FROM FOOTPATH TO SUPERHIGHWAY: PH INTERNET@20

THE people who connected the Philippines to the Internet 20 years ago had no idea how big it was going to be. “The only thing I wanted was to have people like me, scientists, getting access to the world of scientific information,” said Dr. Rodolfo Villarica, founding president of the Philippine Network Foundation, the group that established the country’s first live connection to global Internet. “Now it’s mind-boggling what the Internet has done. It has allowed overseas Filipino workers to stay in touch with their loved ones back home. It has also paved the way for industries to grow. One can establish a small company and sell worldwide. Call centers, the business process outsourcing industry would not have evolved if not for the Internet. It has grown from being an information footpath to a superhighway,” he said. Indeed, it would have been difficult in 1994 to imagine what the Internet could do when the bandwidth was at 64kbps and the cost to maintain the connection was $10,000 a month. “Now, nobody even looks at 64 kbps. And Internet access is so cheap, it’s one of the few goods that defy inflation,” Villarica noted. READ MORE...

ALSO: Gov’t blamed for PH’s slow Internet speed

The country’s slow Internet connection speed, the slowest in the Southeast Asian region, is due to the lack of a central organization that heads the development of the Information and Communication Technology (ICT) sector, the head of an international IT enterprise service provider said. “If you look at our neighboring countries, a lot of them have increased focus on ICT as a key ingredient of the government and the economy,” Ronnie Latinazo, Country Manager of EMC Corporation said during a roundtable discussion with reporters Tuesday.
“In the Philippines it’s not even a department level body. It doesn’t matter whether it’s a department or a commission, the point is we want someone looking at it from a holistic standpoint,” he said. ---He said that the development of the Philippine’s Internet infrastructure is not moving as fast as it should because of the scattered programs under multiple government agencies. “Today portion of the program are scattered, so I think it’s very difficult to come up with a holistic end-to-end program to facilitate the overall development,” Latinazo said. “It should be addressed and I think it’s being addressed except it’s not being addressed as fast as everyone wants to. We in the IT industry have been trying to advocate the roll out of faster projects in terms of infrastructure,” he said. Latinazo also pointed out the lack of progress with a bill in Congress creating the Department of ICT (DICT), which has been filed and refiled several times in the past since the 13th Congress.READ IN FULL.....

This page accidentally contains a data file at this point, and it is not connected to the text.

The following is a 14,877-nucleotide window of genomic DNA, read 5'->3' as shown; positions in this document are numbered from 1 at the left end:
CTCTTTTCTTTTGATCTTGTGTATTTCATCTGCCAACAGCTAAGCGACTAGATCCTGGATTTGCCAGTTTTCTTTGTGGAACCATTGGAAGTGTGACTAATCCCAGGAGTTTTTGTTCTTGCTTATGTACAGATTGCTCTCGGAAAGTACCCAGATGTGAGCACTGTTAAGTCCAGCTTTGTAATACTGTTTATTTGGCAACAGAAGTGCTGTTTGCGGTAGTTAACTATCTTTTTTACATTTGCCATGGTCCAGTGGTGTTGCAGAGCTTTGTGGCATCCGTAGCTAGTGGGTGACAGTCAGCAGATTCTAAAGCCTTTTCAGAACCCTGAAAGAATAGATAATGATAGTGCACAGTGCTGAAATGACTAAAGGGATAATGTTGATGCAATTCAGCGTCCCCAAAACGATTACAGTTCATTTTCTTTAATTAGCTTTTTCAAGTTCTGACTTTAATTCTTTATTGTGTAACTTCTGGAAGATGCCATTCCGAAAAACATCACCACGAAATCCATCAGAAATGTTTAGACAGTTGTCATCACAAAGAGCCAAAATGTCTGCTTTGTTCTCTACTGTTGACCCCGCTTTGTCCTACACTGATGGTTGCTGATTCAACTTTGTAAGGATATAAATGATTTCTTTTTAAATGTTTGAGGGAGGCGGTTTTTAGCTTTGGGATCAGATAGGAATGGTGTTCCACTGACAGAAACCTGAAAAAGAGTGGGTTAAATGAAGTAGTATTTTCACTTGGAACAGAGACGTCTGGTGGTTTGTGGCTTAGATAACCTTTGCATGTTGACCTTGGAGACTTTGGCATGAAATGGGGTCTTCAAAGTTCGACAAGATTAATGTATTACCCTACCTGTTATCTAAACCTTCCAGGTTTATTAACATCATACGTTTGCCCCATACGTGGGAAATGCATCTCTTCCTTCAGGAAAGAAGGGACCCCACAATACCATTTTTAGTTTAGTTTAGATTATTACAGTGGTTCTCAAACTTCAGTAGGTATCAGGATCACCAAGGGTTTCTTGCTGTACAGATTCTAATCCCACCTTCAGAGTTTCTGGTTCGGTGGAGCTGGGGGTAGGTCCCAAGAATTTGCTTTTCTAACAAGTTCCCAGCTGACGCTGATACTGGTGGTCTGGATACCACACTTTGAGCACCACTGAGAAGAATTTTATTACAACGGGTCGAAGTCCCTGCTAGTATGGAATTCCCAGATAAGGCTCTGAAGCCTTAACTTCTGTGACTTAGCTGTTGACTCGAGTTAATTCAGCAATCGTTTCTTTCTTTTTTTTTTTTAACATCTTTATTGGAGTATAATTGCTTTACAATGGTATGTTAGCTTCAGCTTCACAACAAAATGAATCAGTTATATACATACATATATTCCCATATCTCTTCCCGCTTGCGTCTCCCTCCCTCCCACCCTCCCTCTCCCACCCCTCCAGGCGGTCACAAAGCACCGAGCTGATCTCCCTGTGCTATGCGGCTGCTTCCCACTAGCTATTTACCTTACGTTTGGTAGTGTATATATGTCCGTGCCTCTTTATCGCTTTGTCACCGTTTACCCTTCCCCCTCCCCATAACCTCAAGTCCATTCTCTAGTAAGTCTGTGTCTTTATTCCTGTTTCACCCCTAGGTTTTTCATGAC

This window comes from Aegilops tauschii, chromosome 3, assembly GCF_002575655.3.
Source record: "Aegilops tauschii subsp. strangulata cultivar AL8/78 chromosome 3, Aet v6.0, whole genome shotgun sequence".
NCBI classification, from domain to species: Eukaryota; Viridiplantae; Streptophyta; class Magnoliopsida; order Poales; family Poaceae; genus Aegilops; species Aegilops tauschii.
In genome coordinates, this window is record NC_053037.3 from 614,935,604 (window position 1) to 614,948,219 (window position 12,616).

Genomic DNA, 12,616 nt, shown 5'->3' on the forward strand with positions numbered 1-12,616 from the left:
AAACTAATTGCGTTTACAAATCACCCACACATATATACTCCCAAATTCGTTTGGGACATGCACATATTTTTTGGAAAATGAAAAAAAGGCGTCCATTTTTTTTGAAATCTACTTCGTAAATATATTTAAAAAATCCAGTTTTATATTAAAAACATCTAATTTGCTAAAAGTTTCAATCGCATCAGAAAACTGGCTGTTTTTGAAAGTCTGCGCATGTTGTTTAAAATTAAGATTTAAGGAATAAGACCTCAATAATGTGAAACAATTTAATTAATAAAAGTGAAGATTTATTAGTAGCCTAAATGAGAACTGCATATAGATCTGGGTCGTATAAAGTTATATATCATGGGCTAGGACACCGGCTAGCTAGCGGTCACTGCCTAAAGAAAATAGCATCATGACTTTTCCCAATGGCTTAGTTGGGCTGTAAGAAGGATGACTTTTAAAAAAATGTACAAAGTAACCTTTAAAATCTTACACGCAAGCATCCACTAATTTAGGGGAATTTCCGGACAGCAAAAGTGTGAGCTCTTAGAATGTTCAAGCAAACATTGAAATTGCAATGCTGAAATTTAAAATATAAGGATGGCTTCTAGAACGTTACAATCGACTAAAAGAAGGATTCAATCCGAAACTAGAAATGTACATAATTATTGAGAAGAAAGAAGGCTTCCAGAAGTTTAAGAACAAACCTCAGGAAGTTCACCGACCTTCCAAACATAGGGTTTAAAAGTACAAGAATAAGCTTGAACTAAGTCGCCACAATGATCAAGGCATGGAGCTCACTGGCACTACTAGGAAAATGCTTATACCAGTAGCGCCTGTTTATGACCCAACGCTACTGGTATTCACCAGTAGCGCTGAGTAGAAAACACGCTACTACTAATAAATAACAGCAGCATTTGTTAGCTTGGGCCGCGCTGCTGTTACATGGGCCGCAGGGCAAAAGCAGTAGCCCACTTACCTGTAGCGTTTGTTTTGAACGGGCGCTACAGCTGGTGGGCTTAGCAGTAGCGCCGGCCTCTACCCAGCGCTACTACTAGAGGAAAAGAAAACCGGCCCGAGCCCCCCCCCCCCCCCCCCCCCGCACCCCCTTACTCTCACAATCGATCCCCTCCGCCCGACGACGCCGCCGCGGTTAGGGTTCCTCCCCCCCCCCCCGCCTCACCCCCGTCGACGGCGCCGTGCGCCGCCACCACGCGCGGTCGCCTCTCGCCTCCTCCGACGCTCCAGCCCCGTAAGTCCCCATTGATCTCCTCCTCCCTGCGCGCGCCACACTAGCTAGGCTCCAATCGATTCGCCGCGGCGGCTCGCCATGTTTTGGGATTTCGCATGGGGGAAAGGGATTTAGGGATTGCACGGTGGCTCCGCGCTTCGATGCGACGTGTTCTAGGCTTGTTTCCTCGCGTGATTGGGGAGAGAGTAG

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From footpath to superhighway: PH Internet@20


Confetti rains as Dr. Rudy Villarica and Dr. Bill Torres, prepare to blow candles.

MANILA, may 5, 2014 (MANILA STANDARD) By Manila Standard Today - THE people who connected the Philippines to the Internet 20 years ago had no idea how big it was going to be.

“The only thing I wanted was to have people like me, scientists, getting access to the world of scientific information,” said Dr. Rodolfo Villarica, founding president of the Philippine Network Foundation, the group that established the country’s first live connection to global Internet.

“Now it’s mind-boggling what the Internet has done. It has allowed overseas Filipino workers to stay in touch with their loved ones back home. It has also paved the way for industries to grow. One can establish a small company and sell worldwide. Call centers, the business process outsourcing industry would not have evolved if not for the Internet. It has grown from being an information footpath to a superhighway,” he said.

Indeed, it would have been difficult in 1994 to imagine what the Internet could do when the bandwidth was at 64kbps and the cost to maintain the connection was $10,000 a month.

“Now, nobody even looks at 64 kbps. And Internet access is so cheap, it’s one of the few goods that defy inflation,” Villarica noted.

Much bigger impact in the next 20 years

Because of the increasing affordability and accessibility of the Internet, experts say it will have a much bigger impact on people’s lives in the years to come.

John Dang, founder of Zipmatch—an online community of real estate sellers, developers, buyers, and brokers—said there would come a day when people would be able to buy a house online.

“We have started to automate the home-buying process. Some people might think this is farfetched, but we have to remember that years ago, people didn’t even think they could buy shoes online,” Dang said during “20.PH.NET and Beyond,” a series of talks hosted by the Smart Developer Network (Smart DevNet) as part of the #20PHNET events organized by various tech communities to celebrate the 20th anniversary of Philippine Internet.

Amazon Web Services technology evangelist Markku Lepisto said in the same event that the Internet would enable big data analytics to move from providing historical and real-time information, to providing predictive data.

This communication is intended solely for the use of the addressee and authorized recipients. It may contain confidential or legally privileged information and is subject to the conditions in http://www1.smart.com.ph/corporate/corporate/disclaimer.